A glow of satisfaction

The second LP by Atlanta outfit Mattiel runs the full spectrum of rock'n'roll and then some

In 2017, the world got to know singer-songwriter Mattiel Brown and her band (guitarist Jonah Swilley, bassist Travis Murphy and drummer Jordan Manley) for the first time. Collectively called Mattiel, the up-and-coming quartet made quite an impression with their self-titled debut -- so much so that they garnered an endorsement from Jack White. Since then, the hype surrounding the band has been nothing short of palpable. People are genuinely excited by Mattiel's sound, which takes cues from rock'n'roll legends like The Ramones, The Rolling Stones and The Velvet Underground, and garage/punk icons like Patti Smith and The Clash.

Now, as we're well into 2019, Mattiel returns with its long-awaited follow-up, Satis Factory. Billed as "a true rock'n'roll record", the 12-track collection struts into the genre with a confidence that surpasses that of its predecessor. Naturally, it opens with the Western rock swagger of the auspiciously titled Til The Moment Of Death. "Step down, pull to the left/ Don't forget to give it your best/ Hold on, let me catch my breath/ Took too long til the moment of death," Brown sings over a dusty instrumentation, in vocal phrasing that recalls punk grand dame Patti Smith.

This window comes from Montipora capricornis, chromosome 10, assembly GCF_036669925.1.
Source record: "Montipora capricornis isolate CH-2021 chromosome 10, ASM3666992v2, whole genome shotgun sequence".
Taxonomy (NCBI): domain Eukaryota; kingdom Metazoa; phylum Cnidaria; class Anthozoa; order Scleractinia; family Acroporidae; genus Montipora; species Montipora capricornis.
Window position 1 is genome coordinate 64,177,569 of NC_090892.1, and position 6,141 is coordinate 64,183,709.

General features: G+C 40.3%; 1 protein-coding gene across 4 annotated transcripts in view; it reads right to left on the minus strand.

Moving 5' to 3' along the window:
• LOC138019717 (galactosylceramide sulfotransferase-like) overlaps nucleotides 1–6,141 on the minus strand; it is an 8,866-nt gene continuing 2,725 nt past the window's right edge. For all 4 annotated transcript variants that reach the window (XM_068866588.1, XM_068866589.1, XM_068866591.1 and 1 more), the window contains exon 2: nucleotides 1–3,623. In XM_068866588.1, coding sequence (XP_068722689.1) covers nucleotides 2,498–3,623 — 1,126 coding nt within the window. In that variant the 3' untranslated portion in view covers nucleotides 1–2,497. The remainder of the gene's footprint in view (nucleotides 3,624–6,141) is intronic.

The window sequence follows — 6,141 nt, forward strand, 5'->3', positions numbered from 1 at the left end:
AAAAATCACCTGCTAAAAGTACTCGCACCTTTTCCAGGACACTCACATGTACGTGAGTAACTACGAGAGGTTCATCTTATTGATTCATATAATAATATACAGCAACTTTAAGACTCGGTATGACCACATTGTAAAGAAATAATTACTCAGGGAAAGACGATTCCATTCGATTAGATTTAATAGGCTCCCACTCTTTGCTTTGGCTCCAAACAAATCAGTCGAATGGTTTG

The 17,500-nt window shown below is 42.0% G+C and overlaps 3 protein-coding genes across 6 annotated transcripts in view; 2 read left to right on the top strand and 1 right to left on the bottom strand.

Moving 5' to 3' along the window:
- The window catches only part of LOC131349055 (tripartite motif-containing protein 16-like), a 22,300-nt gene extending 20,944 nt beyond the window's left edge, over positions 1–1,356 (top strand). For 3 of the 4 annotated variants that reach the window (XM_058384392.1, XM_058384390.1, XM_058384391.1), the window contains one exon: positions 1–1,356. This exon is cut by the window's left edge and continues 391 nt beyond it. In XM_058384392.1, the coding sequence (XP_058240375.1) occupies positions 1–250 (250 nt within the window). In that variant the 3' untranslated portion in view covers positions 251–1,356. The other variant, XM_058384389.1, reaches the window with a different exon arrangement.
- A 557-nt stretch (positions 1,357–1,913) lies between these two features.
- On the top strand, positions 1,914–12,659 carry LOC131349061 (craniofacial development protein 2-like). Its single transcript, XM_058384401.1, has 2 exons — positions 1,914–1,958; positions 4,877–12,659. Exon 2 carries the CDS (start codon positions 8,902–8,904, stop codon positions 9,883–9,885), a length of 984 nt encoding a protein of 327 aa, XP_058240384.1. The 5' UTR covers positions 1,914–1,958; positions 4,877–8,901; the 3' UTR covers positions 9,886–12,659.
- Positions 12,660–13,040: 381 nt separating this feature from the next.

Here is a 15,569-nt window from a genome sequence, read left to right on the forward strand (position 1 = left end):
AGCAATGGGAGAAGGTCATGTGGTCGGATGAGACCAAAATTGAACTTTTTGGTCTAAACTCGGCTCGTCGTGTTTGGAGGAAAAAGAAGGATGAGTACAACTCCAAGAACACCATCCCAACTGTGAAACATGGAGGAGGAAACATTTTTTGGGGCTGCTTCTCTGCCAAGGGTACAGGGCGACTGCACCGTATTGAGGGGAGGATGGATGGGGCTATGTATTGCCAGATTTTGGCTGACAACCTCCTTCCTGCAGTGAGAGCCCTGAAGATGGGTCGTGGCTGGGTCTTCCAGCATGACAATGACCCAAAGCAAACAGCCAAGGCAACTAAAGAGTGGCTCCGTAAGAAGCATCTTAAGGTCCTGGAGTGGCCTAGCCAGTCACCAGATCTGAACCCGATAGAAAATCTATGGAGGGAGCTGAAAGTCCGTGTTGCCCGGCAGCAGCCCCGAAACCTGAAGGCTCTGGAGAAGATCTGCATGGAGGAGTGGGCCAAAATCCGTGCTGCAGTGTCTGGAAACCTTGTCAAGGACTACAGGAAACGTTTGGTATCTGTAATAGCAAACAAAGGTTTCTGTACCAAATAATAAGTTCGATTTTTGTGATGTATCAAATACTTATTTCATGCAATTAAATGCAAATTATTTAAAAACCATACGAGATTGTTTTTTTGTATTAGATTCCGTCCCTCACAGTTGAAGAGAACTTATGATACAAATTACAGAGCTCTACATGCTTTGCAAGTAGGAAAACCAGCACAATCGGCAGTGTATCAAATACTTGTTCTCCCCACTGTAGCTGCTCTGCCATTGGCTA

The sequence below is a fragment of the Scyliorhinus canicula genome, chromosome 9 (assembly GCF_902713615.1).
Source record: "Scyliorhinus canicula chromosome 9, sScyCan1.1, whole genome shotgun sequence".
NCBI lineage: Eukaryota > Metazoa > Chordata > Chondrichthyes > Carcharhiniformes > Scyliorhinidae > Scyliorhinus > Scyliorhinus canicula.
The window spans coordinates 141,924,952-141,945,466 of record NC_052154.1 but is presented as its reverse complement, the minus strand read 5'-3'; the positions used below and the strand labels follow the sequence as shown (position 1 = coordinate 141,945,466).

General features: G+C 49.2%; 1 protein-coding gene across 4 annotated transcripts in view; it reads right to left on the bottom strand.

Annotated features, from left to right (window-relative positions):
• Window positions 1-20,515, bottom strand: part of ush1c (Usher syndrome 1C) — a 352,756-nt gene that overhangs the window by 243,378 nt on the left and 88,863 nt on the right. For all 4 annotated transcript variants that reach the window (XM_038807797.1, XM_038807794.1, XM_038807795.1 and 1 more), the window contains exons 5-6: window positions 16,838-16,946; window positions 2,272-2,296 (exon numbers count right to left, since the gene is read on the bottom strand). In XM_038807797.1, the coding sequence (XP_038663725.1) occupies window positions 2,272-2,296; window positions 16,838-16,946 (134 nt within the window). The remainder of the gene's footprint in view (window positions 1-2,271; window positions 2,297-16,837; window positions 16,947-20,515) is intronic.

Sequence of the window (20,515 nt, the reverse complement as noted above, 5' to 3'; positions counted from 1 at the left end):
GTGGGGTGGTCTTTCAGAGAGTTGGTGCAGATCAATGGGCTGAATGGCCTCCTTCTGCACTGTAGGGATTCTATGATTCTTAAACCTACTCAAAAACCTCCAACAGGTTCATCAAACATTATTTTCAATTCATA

The rollicking Rescue You keeps the momentum going with one of the most memorable opening lines on the album: "Well, I was born imperfect, but I got a lot of self-respect/ Not much pain that I care to resurrect." This is promptly followed by lead cut Je Ne Me Connais Pas, a satisfying kiss-off to toxic masculinity ("Not my rodeo, not my Michelangelo/ You can keep your liquor and keep your tobacco"), and Food For Thought, a bass-driven, half-sung, half-spoken number that will appeal to fans of Australian singer-songwriter Courtney Barnett.

The album's centrepiece, Millionaire, details Brown's journey of self-discovery with the wordplay that also titles the record ("Did you expect a guarantee?/ Workin' in that satis factory"). Elsewhere, Mattiel steps beyond the rock'n'roll territory, swinging over to the country side of the fence (Blisters) and back to 60s punk à la Patti Smith (Berlin Weekend) before embodying the funky art-rock of The Yeah Yeah Yeahs (Heck Fire).


Quotable lyrics: "But don't you forget, it wasn't God who built me/ I need to submit it all for peer review/ Need more of my materials misconstrued" (Rescue You).

The verdict: Mattiel's impressive take on rock'n'roll and staggering musical range make Satis Factory easily one of the most exciting albums of 2019. The hype is well and truly justified.

Listen to this: Til The Moment Of Death, Rescue You, Je Ne Me Connais Pas, Millionaire, Heck Fire.

THE PLAYLIST

Iggy Pop / James Bond